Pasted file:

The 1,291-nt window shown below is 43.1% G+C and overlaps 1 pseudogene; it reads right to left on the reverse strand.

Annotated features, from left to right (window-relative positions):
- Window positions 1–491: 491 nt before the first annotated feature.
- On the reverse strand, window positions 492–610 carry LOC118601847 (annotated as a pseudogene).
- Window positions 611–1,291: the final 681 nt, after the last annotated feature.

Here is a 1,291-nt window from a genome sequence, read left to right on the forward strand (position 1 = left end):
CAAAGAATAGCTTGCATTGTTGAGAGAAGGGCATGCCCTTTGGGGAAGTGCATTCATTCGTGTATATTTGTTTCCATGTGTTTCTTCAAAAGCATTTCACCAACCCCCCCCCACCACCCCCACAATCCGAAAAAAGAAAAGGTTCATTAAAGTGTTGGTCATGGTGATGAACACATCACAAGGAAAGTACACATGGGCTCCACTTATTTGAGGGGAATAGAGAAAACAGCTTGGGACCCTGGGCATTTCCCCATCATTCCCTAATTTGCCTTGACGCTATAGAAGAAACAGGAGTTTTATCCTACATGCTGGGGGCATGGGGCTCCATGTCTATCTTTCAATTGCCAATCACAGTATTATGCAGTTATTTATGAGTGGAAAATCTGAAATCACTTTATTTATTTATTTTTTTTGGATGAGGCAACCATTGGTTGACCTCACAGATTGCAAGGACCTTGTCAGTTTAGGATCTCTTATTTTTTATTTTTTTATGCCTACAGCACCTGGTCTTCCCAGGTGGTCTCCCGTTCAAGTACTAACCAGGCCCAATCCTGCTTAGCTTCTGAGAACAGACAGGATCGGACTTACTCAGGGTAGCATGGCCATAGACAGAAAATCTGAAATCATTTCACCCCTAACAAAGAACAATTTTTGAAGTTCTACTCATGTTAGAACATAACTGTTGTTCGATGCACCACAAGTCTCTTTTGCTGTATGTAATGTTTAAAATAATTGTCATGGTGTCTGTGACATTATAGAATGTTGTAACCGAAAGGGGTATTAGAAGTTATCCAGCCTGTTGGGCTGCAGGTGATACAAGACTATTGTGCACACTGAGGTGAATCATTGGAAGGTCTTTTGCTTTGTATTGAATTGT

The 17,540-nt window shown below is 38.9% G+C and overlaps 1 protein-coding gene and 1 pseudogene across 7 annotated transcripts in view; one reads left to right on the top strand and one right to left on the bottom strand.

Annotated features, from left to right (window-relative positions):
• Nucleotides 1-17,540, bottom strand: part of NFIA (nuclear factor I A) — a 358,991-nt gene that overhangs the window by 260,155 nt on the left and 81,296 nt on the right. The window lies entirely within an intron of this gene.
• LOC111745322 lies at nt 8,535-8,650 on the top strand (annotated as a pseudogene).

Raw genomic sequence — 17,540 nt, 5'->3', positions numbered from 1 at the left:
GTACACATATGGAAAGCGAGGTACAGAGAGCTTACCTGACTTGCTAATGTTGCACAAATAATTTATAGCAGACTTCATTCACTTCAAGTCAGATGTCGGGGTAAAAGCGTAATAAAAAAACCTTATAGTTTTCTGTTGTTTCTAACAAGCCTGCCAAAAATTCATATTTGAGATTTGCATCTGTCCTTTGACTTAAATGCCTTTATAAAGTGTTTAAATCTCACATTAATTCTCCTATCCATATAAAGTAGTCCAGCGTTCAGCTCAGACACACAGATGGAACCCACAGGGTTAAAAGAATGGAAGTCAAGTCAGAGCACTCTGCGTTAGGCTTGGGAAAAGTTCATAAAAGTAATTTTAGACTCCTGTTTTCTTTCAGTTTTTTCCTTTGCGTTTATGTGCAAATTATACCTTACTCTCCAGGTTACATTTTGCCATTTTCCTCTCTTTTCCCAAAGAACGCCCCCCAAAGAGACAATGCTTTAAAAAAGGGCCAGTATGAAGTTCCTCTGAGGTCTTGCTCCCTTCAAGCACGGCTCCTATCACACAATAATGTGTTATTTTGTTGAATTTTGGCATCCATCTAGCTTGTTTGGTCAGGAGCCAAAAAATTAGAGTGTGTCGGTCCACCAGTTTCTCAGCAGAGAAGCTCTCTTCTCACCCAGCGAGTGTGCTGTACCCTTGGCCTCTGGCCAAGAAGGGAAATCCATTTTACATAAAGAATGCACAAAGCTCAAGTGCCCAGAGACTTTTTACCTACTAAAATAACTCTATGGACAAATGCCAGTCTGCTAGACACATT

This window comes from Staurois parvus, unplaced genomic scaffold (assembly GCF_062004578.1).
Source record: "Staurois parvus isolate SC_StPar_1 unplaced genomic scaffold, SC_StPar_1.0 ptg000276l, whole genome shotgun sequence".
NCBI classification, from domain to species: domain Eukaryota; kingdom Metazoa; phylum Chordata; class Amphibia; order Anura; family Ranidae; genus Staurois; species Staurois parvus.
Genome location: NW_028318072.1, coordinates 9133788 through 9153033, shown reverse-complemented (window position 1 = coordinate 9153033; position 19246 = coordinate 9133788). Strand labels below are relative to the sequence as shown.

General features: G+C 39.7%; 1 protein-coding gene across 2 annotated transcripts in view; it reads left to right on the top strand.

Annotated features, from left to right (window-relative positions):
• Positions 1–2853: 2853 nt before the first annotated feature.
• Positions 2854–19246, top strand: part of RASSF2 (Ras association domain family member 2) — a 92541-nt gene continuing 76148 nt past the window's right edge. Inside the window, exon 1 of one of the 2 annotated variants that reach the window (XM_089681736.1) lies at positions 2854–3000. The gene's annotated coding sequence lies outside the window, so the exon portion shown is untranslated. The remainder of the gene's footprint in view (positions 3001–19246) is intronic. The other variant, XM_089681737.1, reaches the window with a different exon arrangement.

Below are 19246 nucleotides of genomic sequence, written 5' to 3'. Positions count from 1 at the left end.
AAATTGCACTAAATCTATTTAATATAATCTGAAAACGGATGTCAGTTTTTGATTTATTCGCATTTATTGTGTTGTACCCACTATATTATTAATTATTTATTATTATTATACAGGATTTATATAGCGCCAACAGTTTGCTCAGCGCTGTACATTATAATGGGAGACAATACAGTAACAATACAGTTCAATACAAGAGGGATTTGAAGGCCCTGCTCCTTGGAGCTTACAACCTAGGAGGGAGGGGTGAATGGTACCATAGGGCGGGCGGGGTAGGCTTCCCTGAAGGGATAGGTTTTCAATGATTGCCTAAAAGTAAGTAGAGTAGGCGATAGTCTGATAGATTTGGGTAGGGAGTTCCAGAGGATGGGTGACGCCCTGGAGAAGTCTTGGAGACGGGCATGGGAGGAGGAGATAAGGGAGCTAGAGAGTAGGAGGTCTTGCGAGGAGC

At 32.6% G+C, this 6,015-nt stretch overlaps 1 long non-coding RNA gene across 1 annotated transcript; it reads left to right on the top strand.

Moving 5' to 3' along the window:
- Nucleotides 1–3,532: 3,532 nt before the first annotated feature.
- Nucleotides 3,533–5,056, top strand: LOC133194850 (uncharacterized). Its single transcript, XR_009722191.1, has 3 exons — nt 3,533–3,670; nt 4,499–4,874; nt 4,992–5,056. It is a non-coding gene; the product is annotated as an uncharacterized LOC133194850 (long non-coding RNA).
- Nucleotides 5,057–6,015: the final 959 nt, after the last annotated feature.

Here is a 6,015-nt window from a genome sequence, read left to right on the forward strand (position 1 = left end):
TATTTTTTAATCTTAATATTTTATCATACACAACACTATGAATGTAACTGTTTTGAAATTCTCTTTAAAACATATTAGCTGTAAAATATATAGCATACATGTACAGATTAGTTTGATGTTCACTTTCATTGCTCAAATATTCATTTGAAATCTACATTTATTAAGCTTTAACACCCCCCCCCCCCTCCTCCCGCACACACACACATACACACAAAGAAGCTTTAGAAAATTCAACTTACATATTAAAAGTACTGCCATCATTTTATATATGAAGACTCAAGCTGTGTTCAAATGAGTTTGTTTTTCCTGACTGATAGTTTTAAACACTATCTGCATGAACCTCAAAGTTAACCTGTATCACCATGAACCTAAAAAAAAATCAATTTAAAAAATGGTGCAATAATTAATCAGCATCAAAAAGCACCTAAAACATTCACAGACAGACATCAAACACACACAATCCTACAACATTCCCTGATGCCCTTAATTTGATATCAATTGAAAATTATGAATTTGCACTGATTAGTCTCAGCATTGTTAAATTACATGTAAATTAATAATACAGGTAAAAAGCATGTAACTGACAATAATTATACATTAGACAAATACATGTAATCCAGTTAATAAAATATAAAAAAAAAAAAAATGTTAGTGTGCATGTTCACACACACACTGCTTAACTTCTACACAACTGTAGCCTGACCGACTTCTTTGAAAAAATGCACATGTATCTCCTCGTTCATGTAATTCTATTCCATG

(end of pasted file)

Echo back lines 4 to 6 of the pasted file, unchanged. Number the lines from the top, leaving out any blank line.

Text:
- On the reverse strand, window positions 492–610 carry LOC118601847 (annotated as a pseudogene).
- Window positions 611–1,291: the final 681 nt, after the last annotated feature.

Here is a 1,291-nt window from a genome sequence, read left to right on the forward strand (position 1 = left end):